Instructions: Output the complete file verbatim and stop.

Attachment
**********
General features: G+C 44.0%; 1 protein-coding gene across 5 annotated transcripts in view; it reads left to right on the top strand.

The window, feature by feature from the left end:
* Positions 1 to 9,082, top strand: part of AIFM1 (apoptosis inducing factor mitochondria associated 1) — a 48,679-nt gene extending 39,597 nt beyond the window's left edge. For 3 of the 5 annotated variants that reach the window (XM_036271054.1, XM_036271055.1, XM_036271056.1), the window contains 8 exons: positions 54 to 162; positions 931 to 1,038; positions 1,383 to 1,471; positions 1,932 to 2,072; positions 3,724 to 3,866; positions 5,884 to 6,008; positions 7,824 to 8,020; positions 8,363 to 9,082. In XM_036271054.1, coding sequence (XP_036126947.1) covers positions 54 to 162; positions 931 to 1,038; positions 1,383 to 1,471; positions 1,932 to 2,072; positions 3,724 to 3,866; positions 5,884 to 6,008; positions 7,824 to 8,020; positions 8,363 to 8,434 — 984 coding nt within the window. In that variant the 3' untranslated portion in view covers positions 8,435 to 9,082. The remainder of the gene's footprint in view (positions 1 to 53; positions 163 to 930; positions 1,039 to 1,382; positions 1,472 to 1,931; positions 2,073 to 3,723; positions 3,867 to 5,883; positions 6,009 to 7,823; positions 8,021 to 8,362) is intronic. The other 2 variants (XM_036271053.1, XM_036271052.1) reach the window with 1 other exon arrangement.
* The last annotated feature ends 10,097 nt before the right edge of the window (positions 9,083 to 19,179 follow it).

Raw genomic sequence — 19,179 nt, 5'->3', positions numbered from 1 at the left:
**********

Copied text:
General features: G+C 44.0%; 1 protein-coding gene across 5 annotated transcripts in view; it reads left to right on the top strand.

The window, feature by feature from the left end:
* Positions 1 to 9,082, top strand: part of AIFM1 (apoptosis inducing factor mitochondria associated 1) — a 48,679-nt gene extending 39,597 nt beyond the window's left edge. For 3 of the 5 annotated variants that reach the window (XM_036271054.1, XM_036271055.1, XM_036271056.1), the window contains 8 exons: positions 54 to 162; positions 931 to 1,038; positions 1,383 to 1,471; positions 1,932 to 2,072; positions 3,724 to 3,866; positions 5,884 to 6,008; positions 7,824 to 8,020; positions 8,363 to 9,082. In XM_036271054.1, coding sequence (XP_036126947.1) covers positions 54 to 162; positions 931 to 1,038; positions 1,383 to 1,471; positions 1,932 to 2,072; positions 3,724 to 3,866; positions 5,884 to 6,008; positions 7,824 to 8,020; positions 8,363 to 8,434 — 984 coding nt within the window. In that variant the 3' untranslated portion in view covers positions 8,435 to 9,082. The remainder of the gene's footprint in view (positions 1 to 53; positions 163 to 930; positions 1,039 to 1,382; positions 1,472 to 1,931; positions 2,073 to 3,723; positions 3,867 to 5,883; positions 6,009 to 7,823; positions 8,021 to 8,362) is intronic. The other 2 variants (XM_036271053.1, XM_036271052.1) reach the window with 1 other exon arrangement.
* The last annotated feature ends 10,097 nt before the right edge of the window (positions 9,083 to 19,179 follow it).

Raw genomic sequence — 19,179 nt, 5'->3', positions numbered from 1 at the left: